Opting for a buy-to-let mortgage is a serious financial commitment, which is why you cannot afford not to read our essential guide. You may be dreaming of having a portfolio of properties and a regular monthly income that will lead you to retirement and beyond. This may be achievable, but if you are going to be relying on a buy-to-let mortgage to fund your dreams, then there are many factors to consider, not least whether you are in a financial position to manage such a loan, how you choose the right product for you and what you must know regarding tax and other buy-to-let rules.
Buy-to-let mortgages can offer the financial means to buy investment properties and offer some advantages even for those with the money to buy the properties they want outright. But they are normally interest-only and need larger deposits to secure1. They are also a major financial commitment which should never be entered into lightly. This is why we have compiled this informative guide to offer you a starting point for your considerations.
How They Work
The major difference between a buy-to-let mortgage and a residential loan is that it is the rental income that will be taken into account by the lender rather than your salary being considered as the primary income source. As a landlord, your personal income may also be taken into account by some lenders2.
Generally, most lenders want your prospective rental income to cover at least 25 per cent over your monthly interest payments on your mortgage3, and this will usually have to be independently verified. This is to ensure that you can afford periods when your property is empty and to reassure the lender.
Rules on Borrowing
Most lenders will also want at least a 25 per cent deposit, and the best deals are usually found when the loan-to-value ratio is 60 per cent or under4. It is also worth remembering that whilst interest-only buy-to-let mortgages often mean lower monthly payments, the amount borrowed is not being repaid.
The amount you can borrow will depend on your chosen lender and mortgage product, although there is a maximum of £150,000 to £1 million per property. You may also be affected by rules on the number of buy-to-lets you can own.
It is also important to understand that you are not allowed to just rent out a property that you have bought using a standard residential mortgage, as this is likely to contravene the terms and conditions of your loan. You can ask permission from your lender, but they do have the right to refuse or to ask you to pay fees and a higher interest rate5.
The most important things to consider if you are thinking about getting a buy-to-let mortgage is that the property market can fluctuate and tenants can be hard to find. Properties also costs money to maintain, and there may be various expenses, such as agents’ fees and utility bills, which have to be paid.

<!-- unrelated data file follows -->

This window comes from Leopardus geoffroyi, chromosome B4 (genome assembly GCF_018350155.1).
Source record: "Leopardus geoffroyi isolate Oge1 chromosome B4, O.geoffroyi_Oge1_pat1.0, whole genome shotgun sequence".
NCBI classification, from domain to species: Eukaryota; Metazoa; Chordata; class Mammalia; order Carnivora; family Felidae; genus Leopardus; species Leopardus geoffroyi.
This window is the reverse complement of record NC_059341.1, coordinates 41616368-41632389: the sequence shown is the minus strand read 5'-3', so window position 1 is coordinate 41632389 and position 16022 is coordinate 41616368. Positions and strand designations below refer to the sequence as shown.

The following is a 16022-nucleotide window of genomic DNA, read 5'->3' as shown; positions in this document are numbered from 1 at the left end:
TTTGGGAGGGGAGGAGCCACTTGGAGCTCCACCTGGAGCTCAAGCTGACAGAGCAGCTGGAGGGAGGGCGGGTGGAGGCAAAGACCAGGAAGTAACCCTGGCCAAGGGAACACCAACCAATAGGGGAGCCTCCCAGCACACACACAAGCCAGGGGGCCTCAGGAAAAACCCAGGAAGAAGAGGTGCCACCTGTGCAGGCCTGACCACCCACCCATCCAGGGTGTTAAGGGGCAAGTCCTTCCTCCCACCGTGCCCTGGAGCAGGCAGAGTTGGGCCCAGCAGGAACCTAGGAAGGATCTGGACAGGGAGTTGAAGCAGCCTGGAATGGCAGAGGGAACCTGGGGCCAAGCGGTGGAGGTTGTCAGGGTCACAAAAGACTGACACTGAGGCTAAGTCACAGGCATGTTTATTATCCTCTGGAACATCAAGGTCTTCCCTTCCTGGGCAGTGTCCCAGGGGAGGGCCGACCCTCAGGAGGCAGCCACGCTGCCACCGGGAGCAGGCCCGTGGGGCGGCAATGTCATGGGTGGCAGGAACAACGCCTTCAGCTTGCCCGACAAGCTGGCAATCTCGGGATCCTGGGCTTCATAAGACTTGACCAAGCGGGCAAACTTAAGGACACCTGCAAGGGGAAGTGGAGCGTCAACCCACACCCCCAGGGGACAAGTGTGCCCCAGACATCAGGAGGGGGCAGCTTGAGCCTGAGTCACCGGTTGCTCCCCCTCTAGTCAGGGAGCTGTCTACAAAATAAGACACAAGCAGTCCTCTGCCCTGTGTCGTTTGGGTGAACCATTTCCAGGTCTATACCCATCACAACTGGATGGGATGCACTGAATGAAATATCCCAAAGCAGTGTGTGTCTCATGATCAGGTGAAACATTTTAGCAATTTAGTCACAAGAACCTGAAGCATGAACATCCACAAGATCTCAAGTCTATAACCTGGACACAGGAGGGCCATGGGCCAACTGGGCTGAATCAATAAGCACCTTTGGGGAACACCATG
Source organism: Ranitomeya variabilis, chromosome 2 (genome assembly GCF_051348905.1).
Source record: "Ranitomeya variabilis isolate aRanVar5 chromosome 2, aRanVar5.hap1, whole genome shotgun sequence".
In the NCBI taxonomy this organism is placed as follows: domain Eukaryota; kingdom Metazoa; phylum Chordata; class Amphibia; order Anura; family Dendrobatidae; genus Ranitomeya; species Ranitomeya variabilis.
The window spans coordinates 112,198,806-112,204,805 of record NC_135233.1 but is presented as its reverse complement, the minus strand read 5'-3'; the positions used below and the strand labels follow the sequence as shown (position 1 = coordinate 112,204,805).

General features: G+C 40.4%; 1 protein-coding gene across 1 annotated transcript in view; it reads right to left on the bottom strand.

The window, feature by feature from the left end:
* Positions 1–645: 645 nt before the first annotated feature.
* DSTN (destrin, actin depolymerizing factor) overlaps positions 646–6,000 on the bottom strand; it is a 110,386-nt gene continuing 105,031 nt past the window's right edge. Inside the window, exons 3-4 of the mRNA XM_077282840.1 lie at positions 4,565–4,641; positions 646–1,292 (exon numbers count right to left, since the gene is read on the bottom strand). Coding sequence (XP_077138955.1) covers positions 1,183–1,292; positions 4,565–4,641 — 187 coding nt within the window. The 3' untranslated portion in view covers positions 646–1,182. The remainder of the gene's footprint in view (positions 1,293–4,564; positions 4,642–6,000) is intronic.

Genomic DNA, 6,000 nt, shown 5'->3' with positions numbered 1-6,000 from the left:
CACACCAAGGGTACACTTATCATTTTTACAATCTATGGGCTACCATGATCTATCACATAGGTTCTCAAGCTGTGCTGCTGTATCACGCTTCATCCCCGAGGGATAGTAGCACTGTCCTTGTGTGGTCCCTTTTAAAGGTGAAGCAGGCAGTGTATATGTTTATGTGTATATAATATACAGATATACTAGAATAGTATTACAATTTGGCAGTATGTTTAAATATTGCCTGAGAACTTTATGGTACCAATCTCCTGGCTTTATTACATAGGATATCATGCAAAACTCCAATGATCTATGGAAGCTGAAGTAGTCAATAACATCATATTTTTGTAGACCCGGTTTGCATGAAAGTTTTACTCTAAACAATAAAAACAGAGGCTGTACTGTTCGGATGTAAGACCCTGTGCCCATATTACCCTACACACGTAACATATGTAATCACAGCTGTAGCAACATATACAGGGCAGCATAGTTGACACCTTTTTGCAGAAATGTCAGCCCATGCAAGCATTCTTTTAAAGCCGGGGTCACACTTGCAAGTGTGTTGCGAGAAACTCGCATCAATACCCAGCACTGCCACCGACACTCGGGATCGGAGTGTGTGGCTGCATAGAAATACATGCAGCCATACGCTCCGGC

Whilst using borrowed money to invest can magnify returns if property prices rise, you can lose your equity and still be left with the same loan if values fall. This can leave you in a very precarious financial position, from which it may be difficult to recover from.
To ensure the greatest chance of financial success, it is also vital to choose the right buy-to-let mortgage. This is more complicated than simply comparing interest rates, however. It is important to consider additional charges, for example, and assess whether what you are getting is worth the price or whether you would be better off opting for a higher rate and no charges.
Changes to Tax Rules
Get professional advice if you are in doubt about the type of product you should choose, and ensure that you understand the tax rules in today’s changing climate. It is more important than ever to ensure that you are making the most of the opportunities to claim money back and that you understand your obligations and entitlements.
The 2015 Summer Budget included plans to reduce tax relief on buy-to-let mortgage interest by preventing landlords from deducting all interest when working out profits, but what would this mean for you?
How the Changes Will Work
It was announced that mortgage interest tax relief would be gradually cut back to a level of 20 per cent between April next year and 2020. The tax liability for basic-rate taxpayers won’t be changed, however, although new profit calculations may mean they are pushed up to a higher band.
Between next year and 2018, the deduction from income will be capped at 75 per cent of mortgage costs, and the last quarter will be available as a reduction to the basic rate of tax. This will go down to 50/50 between income deduction and tax reduction between 2018 and 2019, and 25 per cent and 75 per cent the following year. By 2020 to 2021, all of the financing costs faced by the landlord will be offered as a tax reduction6.
1 MoneyAdviceService.org.uk Buy To Let Mortgages Explained 2 OnlineMortgageAdvisor.co.uk Proving Income For Buy To Let Mortgages 3 TotallyMoney.com Maximise Your Profits With A Buy To Let Mortgage 4 TheBuyToLetBusiness.com Best BTL Rates 5 GoCompare.com Consent To Let 6 MoneySupermarket.com What Are The Changes To Buy To Let Tax Relief